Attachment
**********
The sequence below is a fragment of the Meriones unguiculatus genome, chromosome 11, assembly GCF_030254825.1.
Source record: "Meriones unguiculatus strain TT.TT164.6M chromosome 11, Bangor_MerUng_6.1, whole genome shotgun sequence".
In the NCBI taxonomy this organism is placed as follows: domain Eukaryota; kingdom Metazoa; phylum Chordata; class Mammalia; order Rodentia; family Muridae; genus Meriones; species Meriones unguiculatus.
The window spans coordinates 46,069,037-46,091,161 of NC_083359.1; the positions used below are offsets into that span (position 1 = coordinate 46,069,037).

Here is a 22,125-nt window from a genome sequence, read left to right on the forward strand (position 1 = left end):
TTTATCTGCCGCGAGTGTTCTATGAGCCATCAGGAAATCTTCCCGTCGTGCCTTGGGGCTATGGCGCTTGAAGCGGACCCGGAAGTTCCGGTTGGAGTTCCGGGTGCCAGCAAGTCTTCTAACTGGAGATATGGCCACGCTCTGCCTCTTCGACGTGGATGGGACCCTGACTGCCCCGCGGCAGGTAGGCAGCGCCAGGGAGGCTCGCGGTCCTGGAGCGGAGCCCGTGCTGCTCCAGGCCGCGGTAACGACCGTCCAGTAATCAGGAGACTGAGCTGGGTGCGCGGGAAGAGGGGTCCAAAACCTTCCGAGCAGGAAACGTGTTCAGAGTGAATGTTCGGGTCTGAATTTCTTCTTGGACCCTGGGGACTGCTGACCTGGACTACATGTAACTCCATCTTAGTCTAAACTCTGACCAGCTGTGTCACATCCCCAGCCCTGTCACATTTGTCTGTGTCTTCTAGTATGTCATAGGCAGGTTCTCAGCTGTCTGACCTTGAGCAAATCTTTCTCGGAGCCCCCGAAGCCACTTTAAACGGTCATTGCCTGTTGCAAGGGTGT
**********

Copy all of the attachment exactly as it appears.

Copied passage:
The sequence below is a fragment of the Meriones unguiculatus genome, chromosome 11, assembly GCF_030254825.1.
Source record: "Meriones unguiculatus strain TT.TT164.6M chromosome 11, Bangor_MerUng_6.1, whole genome shotgun sequence".
In the NCBI taxonomy this organism is placed as follows: domain Eukaryota; kingdom Metazoa; phylum Chordata; class Mammalia; order Rodentia; family Muridae; genus Meriones; species Meriones unguiculatus.
The window spans coordinates 46,069,037-46,091,161 of NC_083359.1; the positions used below are offsets into that span (position 1 = coordinate 46,069,037).

Here is a 22,125-nt window from a genome sequence, read left to right on the forward strand (position 1 = left end):
TTTATCTGCCGCGAGTGTTCTATGAGCCATCAGGAAATCTTCCCGTCGTGCCTTGGGGCTATGGCGCTTGAAGCGGACCCGGAAGTTCCGGTTGGAGTTCCGGGTGCCAGCAAGTCTTCTAACTGGAGATATGGCCACGCTCTGCCTCTTCGACGTGGATGGGACCCTGACTGCCCCGCGGCAGGTAGGCAGCGCCAGGGAGGCTCGCGGTCCTGGAGCGGAGCCCGTGCTGCTCCAGGCCGCGGTAACGACCGTCCAGTAATCAGGAGACTGAGCTGGGTGCGCGGGAAGAGGGGTCCAAAACCTTCCGAGCAGGAAACGTGTTCAGAGTGAATGTTCGGGTCTGAATTTCTTCTTGGACCCTGGGGACTGCTGACCTGGACTACATGTAACTCCATCTTAGTCTAAACTCTGACCAGCTGTGTCACATCCCCAGCCCTGTCACATTTGTCTGTGTCTTCTAGTATGTCATAGGCAGGTTCTCAGCTGTCTGACCTTGAGCAAATCTTTCTCGGAGCCCCCGAAGCCACTTTAAACGGTCATTGCCTGTTGCAAGGGTGT